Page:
The mountain top in almost all civilisations – ancient and later – has been the abode of power; the resting place of the gods of ancient times. It was the abode of Zeus for the Greek, Odin to the Norse, Yahweh, called God by the Hebrews… God to others who came thereafter, Brahma to the Hindus and Allah, to the Moslems. It’s no secret why this is so. The mountain top has always been the highest point – closest to the heavens, after land appeared at the dawn of creation and God always called from above. Zeus rued from Mount Olympus, as did Odin and more recently, God called Moses to Mount Sinai to give him the tablets of the 10 Commandments that would guide the ethical life of mankind. Throughout history, mountaineers have sought to ascend the summits of the world’s mountain tops. But no one has done so to hear the song of the heavens like the horn player Mulo Francel, who not only ascended some of the world’s most mythical mountain tops, and with a few of his friends, participated in their preternatural sound with questing music of his own on Mountain Melody.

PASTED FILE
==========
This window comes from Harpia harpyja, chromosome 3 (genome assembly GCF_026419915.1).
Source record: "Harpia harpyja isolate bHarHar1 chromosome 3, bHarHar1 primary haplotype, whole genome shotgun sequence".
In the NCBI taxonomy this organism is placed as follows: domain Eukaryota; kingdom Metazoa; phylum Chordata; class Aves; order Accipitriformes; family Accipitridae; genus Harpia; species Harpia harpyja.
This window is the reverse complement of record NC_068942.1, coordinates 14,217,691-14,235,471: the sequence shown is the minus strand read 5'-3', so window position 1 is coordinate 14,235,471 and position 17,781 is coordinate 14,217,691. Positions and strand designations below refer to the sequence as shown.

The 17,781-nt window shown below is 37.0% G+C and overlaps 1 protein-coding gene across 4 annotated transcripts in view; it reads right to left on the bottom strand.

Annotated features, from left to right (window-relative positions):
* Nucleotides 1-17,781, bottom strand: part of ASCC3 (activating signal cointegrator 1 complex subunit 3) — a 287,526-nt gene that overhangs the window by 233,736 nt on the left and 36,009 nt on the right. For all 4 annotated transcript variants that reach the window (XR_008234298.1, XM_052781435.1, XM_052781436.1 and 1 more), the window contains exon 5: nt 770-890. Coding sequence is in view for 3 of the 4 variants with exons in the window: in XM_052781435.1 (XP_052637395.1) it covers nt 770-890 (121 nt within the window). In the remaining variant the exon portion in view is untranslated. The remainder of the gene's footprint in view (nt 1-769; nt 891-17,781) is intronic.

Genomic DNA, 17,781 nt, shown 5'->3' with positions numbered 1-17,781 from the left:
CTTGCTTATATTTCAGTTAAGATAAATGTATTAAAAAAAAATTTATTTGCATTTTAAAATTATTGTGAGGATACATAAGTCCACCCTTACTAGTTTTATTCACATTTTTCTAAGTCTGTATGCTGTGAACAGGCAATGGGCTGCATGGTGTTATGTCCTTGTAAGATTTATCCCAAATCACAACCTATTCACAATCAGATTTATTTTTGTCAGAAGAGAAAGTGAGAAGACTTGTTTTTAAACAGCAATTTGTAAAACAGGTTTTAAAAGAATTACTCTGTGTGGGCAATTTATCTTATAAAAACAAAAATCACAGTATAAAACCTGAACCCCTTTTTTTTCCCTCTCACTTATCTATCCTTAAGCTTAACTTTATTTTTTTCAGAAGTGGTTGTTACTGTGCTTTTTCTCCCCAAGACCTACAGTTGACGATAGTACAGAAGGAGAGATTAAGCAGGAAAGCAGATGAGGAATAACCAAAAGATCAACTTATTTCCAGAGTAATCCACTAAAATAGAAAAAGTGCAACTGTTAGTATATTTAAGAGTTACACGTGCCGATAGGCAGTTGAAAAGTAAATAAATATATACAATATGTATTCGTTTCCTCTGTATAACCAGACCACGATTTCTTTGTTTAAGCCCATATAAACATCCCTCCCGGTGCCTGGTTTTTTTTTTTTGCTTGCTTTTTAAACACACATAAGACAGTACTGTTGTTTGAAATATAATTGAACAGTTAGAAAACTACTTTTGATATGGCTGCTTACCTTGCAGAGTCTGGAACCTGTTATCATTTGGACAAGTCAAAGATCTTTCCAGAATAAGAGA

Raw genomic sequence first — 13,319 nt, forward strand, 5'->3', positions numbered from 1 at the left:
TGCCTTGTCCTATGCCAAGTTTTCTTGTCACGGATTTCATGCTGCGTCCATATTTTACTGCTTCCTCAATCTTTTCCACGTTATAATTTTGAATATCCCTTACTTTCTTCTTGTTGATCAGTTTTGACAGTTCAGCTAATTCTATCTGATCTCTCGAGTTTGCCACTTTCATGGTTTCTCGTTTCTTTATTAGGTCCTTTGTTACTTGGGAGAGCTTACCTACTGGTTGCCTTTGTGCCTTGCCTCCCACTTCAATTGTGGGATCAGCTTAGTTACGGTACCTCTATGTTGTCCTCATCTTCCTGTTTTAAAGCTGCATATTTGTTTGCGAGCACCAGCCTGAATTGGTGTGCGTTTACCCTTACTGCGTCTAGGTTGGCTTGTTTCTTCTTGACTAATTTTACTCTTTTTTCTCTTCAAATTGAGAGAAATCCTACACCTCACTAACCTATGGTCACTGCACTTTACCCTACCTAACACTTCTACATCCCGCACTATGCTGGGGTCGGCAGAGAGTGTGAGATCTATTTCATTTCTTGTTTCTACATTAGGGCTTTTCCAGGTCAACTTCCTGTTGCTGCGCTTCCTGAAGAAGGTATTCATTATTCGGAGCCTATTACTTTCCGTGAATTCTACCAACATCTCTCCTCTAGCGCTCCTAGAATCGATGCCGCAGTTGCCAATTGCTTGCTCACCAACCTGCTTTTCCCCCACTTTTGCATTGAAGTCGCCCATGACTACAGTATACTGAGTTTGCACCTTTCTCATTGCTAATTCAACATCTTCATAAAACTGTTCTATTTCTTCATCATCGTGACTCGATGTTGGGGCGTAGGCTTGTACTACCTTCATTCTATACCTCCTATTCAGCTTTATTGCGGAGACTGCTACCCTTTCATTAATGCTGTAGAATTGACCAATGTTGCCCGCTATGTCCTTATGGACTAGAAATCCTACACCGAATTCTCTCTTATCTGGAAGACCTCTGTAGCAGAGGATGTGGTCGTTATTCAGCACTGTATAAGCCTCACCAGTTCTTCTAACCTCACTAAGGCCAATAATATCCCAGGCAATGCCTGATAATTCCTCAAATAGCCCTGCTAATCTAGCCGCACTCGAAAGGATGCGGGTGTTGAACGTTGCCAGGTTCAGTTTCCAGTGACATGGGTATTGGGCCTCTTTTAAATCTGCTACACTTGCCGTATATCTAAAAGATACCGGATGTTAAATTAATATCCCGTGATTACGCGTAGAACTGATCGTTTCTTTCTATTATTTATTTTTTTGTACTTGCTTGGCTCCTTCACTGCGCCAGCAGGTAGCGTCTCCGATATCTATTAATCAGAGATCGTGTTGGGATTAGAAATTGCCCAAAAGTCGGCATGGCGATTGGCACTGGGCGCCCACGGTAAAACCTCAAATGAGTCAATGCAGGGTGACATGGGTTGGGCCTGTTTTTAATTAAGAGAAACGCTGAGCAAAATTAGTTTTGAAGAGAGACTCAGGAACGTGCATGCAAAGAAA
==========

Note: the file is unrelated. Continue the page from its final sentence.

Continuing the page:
Mulo Francel is not the first musician to seek the summit of the mountain for its music, or to commune with God. Musicians within religious orders from the ancient monks who first codified solfeggio and the religious orders who practiced monophonic chants, through Palestrina, Bach, Handel, Beethoven and others have dedicated lifetimes to the pursuit of spirituality in music. In fact, it was Beethoven who once gave this sage advice to anyone who would give an ear: “Don’t just practice you art,” he opined, “but force your way into its secrets, for it and knowledge can raise men to the Divine.” Many of the world’s great musicians through the ages appear to have taken that advice to heart. Whether it has had the desired effect or not is a moot point. However, it would appear – from the elemental beauty of this repertoire by Mr Francel – that it certainly has brought him as close as he could possibly get with his art, to the portal between his temporal aesthetic and the inherent spirituality of his art.